ST. LOUIS — Thousands of abandoned buildings in St. Louis continue to be an expensive, decades-long problem without an easy solution. One of those buildings,the 113-year old Sara Lou Cafe is getting the attention of two non-profits who hope to bring it back to life.
Since 1906, the Sara Lou Cafe has been a fixture at Sara and St. Louis Avenue in the historic Ville neighborhood, known for famous ex-residents like music superstars Chuck Berry, Tina Turner, and Josephine Baker, tennis great Arthur Ashe, boxing's Sonny Liston, and activist/comedian Dick Gregory. Who knows how many of them bought food or drink at the Sara Lou Cafe?
"This was the one place where you could be assured you would have good food, and especially the shrimp," said Michael Burns. "I moved into the neighborhood in 1963, a small, young child, and my mother would bring me here."
Burns interest in the Sara Lou Cafe is much more than nostalgic. As president of the Northside Community Housing non-profit, he hopes to be a catalyst in rehabbing the dilapidated structure. Northside Community Housing has an option to buy the building.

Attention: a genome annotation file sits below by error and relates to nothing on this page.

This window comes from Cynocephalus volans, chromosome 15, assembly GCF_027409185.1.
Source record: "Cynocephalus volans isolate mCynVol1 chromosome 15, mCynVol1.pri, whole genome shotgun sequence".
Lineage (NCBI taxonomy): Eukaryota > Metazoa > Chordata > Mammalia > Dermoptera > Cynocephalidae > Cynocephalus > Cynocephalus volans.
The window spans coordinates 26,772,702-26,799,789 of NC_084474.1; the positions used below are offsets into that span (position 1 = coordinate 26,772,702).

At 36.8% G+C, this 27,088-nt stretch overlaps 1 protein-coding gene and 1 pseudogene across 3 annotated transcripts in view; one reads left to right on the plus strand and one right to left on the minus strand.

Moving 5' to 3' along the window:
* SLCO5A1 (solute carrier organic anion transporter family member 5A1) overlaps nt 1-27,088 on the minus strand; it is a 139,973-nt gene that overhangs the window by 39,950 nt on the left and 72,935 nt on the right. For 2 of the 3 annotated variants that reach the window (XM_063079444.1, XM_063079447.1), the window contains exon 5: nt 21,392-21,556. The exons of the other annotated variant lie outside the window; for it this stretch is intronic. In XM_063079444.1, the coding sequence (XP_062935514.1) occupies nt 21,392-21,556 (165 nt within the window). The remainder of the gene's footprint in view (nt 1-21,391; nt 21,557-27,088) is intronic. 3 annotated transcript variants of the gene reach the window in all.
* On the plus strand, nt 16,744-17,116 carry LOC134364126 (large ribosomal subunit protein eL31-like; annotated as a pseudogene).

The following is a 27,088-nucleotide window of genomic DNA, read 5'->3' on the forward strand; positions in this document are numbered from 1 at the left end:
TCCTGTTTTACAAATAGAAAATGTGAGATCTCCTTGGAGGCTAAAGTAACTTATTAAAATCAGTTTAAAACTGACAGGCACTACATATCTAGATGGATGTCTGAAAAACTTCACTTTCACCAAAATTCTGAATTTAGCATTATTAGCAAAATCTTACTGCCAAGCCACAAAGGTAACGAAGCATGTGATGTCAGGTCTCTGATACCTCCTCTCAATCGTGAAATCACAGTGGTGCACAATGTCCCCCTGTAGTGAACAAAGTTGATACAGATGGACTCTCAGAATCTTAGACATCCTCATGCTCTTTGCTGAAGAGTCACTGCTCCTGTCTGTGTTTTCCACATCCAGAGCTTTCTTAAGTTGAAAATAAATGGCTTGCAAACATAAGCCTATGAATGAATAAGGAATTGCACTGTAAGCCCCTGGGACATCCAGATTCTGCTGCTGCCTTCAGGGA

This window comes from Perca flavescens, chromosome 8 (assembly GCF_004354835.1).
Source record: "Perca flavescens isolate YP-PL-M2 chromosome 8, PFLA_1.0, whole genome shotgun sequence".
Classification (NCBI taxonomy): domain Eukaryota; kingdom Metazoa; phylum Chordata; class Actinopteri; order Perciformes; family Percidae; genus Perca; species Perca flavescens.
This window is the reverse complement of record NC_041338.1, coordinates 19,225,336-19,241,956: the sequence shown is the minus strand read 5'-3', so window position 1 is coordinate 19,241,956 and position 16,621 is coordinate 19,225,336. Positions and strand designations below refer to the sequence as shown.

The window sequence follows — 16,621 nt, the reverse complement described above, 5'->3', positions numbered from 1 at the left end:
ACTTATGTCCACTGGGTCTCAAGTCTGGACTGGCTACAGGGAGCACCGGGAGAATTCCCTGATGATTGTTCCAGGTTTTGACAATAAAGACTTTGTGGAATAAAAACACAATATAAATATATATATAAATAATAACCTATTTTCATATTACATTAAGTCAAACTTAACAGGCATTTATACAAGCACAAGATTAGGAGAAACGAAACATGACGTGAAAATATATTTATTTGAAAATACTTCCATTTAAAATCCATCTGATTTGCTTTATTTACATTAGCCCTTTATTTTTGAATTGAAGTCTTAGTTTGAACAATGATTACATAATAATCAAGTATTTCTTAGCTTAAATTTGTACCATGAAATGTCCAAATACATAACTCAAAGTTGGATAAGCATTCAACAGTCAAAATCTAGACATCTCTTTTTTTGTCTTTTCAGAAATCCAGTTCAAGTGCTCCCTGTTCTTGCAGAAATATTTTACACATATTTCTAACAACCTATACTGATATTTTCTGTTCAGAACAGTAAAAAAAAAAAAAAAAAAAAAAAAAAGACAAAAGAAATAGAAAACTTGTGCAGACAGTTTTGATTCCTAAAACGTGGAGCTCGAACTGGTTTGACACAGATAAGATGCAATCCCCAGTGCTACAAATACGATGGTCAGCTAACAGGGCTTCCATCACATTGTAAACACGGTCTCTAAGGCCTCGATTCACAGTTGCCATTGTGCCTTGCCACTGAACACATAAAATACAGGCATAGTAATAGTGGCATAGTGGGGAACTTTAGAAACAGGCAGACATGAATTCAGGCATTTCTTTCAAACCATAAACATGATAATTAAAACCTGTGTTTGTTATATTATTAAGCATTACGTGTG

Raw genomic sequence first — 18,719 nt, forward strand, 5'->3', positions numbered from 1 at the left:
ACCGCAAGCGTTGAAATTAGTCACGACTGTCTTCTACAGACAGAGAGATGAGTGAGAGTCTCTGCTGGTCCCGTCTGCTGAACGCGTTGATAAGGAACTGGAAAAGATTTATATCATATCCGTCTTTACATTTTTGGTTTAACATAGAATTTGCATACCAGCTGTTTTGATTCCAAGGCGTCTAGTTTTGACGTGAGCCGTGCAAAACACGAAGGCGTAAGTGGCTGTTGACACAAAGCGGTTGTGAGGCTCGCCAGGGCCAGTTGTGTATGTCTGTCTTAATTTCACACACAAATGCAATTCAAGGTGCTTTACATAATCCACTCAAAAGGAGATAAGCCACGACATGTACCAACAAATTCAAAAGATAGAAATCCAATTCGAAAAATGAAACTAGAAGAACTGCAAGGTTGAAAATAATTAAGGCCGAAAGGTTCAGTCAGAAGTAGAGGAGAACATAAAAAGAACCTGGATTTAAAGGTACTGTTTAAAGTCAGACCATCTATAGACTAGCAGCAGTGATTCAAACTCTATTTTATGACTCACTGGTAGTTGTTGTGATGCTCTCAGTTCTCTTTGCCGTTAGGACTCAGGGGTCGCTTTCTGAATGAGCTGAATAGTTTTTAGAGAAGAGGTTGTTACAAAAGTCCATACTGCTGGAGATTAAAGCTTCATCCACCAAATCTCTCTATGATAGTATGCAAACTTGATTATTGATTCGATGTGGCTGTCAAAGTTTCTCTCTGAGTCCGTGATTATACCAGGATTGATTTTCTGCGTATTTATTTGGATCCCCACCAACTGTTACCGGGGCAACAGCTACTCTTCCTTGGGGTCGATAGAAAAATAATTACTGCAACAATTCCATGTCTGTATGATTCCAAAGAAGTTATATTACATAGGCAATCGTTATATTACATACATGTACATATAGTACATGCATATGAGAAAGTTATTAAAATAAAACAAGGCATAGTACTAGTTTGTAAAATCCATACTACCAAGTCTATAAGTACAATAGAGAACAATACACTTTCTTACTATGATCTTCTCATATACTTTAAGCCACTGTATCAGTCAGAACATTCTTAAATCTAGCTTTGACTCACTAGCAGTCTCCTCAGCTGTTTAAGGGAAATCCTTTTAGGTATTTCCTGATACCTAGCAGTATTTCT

"The reason why it’s important is that this location is so historic to the African American community," said Burns. "This was a place of socialization. It’s where people would come after work, be able to buy food. This was before restaurants like McDonalds and Burger King and those particular locations were even accessible to a person who lived in a community like this who didn’t have access to transportation."
The Missouri Alliance for Historic Preservation is also invested in rebuilding the Sara Lou Cafe.
"I think the structure has pretty good bones and I think it’s a pretty good candidate for rehab," said executive director Bill Hart.
Hart's preservation group creates an annual list of Places in Peril, Missouri buildings of historical significance that deserve to be preserved instead of torn down. The Sara Lou Cafe was included on the 2018 list.
"Our program started out as essentially a media campaign aimed at calling attention and increasing the visibility of historic Places in Peril. What we’re hoping to do by promoting it on our list of Places in Peril is to bring heightened awareness of the building," said Hart. "We improve the quality of life in the neighborhood. We contribute to saving historic resources and just in general create a better environment for the people in the city of St.Louis."
Saving old buildings always comes down to money and who's going to pay for rehab work. Hart said there are a variety of tax credits that could be attractive to someone with a large tax liability, willing to donate money to Northside Community Housing.
"If a non-profit wants to own it like Northside Community Housing, there are neighborhood assistance program credits offered through the Department of Economic Development and other programs that could benefit the re-use of the building," said Hart.
Hart estimates as much as 90 percent of a donation could go back in the donors pocket because of tax credits.